Number 31. Appomattox Report of Captain William A. F. Stockton, One hundred and fortieth Pennsylvania Infantry

   

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in Appomattox Campaign Reports (95)

No. 31. Report of Captain William A. F. Stockton, One hundred and fortieth Pennsylvania Infantry.1

HDQRS. 140TH REGIMENT PENNSYLVANIA VOLUNTEERS,
April 16, 1865.

CAPTAIN: In compliance with orders of this date, I have the honor to submit the following report of operations of this regiment during the campaign just ended:

Having received orders, this regiment broke camp on the morning of the 20th ultimo, and marched with the division beyond Hatcher’s Run. Here we were deployed as skirmishers, and advanced about two miles and took up a position and remainder on outpost duty during the night.

On the morning of the 30th the lines were advanced, and we engaged the enemy and succeeded in driving them into their works beyond the Boydton plank road and cutting the telegraph communications at this point running south. Early in the morning of the 31st the regiment marched with the brigade and formed a connection with the Fifth Corps. At this locality we marched by the flank until we met the enemy’s skirmishers near the Boydton plank road. A charge was made by three regiments of this brigade, of which this regiment was one, and forced the enemy from their alignment in our front, capturing 9 prisoners. On the 1st day of April twenty-five picked men, under Captains Ray and Burns, from this regiment, in pursuance with instructions from Brevet Major-General Miles, were sent to ascertain the exact locality of Gregg’s cavalry and from a junction with that division. This was successfully accomplished, and a report forwarded immediately on their return to the general commanding the division. The morning of the 2nd day of April we marched with the division through the enemy’s works, and were immediately sent to the front in support of the skirmish line commanded by Lieutenant-Colonel Glenny, of the Sixty-fourth New York Volunteers. At or near the South Side Railroad the enemy offered considerable resistance, and this regiment was deployed on the line and relieved the Sixty-fourth New York Volunteers. And advance was ordered, and the men charged the works of the enemy protecting the South Side Railroad, and drove them beyond the railroad one mile, capturing 18 prisoners. The loss of the command in this engagement was 7 wounded, two of whom are considered mortal. the 3rd, 4th, and 5th days of April were occupied in marching on the Namozine road in pursuit of the enemy. We advanced in line of battle on the 6th instant and drove the enemy from their entrenched position, with the capture of 175 prisoners, inclusive of five officers. During the whole day the enemy were forced back and pursued with great energy, which terminated in the capture of the great part of their train and a number of pieces of artillery. The right wing of this regiment was the first troops that advanced to and beyond the train. A strong skirmish line was posted beyond the creek, and remained until the Third Brigade, which was advancing on the right of the division line [sic]. The casualties of this day’s engagement in this regiment are 1 commissioned officer killed and 3 enlisted men wounded. the 7th of April we marched toward Lynchburg, and were deployed as skirmishers at or near Farmville. The enemy, under Mahone, being entrenched in a strong position, the skirmish line, consisting of the Twenty-sixth Michigan and the One hundred and fortieth Pennsylvania Volunteers,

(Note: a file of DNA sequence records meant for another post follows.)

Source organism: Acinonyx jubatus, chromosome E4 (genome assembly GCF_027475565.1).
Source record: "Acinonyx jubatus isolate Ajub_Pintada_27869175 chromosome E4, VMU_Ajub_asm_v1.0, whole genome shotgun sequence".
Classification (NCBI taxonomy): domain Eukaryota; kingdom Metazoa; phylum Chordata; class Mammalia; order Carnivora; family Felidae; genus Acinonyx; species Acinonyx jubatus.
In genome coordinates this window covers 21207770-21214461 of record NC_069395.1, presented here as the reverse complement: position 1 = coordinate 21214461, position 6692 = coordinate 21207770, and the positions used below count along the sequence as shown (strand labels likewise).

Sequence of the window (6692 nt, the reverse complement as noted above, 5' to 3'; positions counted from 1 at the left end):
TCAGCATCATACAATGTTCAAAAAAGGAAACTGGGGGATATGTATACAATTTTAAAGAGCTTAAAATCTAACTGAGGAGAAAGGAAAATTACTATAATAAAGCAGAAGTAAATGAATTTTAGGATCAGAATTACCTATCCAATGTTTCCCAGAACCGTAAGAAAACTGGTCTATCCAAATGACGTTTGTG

was checked by a strong line of battle located behind works. The casualties of this engagement were, in this regiment, 1 commissioned officer killed, 3 enlisted men killed, and 1 officer and 25 enlisted men taken prisoners. Our march toward Lynchburg on the 8th was uninterrupted, and we continued the pursuit of the enemy until 12 o’clock at night. On the morning of the 9th, being the Sabbath, we were placed in the advance, and through the skirmish line of this regiment the flag of truce was entertained which terminated in the surrender of the Confederate forces under the command of General Lee.

I am, very respectfully,

W. A. F. STOCKTON,
Captain, Commanding Regiment.

Captain McALLISTER,
Acting Assistant Adjutant-General.

Source:

  1. The War of the Rebellion: A Compilation of the Official Records of the Union and Confederate Armies, Volume XLVI, Part 1 (Serial Number 95), pp. 723-724

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